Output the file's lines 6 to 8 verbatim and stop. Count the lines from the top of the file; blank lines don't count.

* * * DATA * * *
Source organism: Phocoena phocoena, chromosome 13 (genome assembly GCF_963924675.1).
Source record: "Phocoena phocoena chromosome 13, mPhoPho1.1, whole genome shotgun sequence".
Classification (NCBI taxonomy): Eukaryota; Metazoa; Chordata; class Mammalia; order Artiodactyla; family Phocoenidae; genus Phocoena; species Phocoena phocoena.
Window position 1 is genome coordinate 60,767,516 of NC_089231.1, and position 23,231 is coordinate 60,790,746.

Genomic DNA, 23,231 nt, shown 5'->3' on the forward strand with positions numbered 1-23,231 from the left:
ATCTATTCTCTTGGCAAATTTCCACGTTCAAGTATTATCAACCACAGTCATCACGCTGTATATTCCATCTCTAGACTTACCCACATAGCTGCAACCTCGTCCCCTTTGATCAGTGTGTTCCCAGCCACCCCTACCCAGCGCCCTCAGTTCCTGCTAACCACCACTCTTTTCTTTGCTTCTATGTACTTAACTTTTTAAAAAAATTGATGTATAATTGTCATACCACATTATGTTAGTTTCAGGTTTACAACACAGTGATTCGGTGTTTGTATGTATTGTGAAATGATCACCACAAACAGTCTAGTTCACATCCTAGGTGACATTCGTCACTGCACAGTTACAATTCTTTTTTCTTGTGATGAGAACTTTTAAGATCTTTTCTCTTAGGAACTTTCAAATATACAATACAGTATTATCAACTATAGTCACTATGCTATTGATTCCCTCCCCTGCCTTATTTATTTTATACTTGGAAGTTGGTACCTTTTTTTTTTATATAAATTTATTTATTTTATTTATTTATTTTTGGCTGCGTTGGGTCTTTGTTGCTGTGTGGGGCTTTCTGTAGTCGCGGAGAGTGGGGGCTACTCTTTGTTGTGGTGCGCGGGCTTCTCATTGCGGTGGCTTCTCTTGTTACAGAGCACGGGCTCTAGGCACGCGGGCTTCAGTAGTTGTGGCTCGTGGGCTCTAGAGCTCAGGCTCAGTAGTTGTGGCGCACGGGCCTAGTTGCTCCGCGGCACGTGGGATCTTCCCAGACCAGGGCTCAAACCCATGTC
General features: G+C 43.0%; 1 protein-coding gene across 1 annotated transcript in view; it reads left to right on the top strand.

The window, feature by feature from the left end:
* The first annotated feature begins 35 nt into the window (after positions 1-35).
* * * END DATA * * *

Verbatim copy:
ATCTATTCTCTTGGCAAATTTCCACGTTCAAGTATTATCAACCACAGTCATCACGCTGTATATTCCATCTCTAGACTTACCCACATAGCTGCAACCTCGTCCCCTTTGATCAGTGTGTTCCCAGCCACCCCTACCCAGCGCCCTCAGTTCCTGCTAACCACCACTCTTTTCTTTGCTTCTATGTACTTAACTTTTTAAAAAAATTGATGTATAATTGTCATACCACATTATGTTAGTTTCAGGTTTACAACACAGTGATTCGGTGTTTGTATGTATTGTGAAATGATCACCACAAACAGTCTAGTTCACATCCTAGGTGACATTCGTCACTGCACAGTTACAATTCTTTTTTCTTGTGATGAGAACTTTTAAGATCTTTTCTCTTAGGAACTTTCAAATATACAATACAGTATTATCAACTATAGTCACTATGCTATTGATTCCCTCCCCTGCCTTATTTATTTTATACTTGGAAGTTGGTACCTTTTTTTTTTATATAAATTTATTTATTTTATTTATTTATTTTTGGCTGCGTTGGGTCTTTGTTGCTGTGTGGGGCTTTCTGTAGTCGCGGAGAGTGGGGGCTACTCTTTGTTGTGGTGCGCGGGCTTCTCATTGCGGTGGCTTCTCTTGTTACAGAGCACGGGCTCTAGGCACGCGGGCTTCAGTAGTTGTGGCTCGTGGGCTCTAGAGCTCAGGCTCAGTAGTTGTGGCGCACGGGCCTAGTTGCTCCGCGGCACGTGGGATCTTCCCAGACCAGGGCTCAAACCCATGTC
General features: G+C 43.0%; 1 protein-coding gene across 1 annotated transcript in view; it reads left to right on the top strand.

The window, feature by feature from the left end: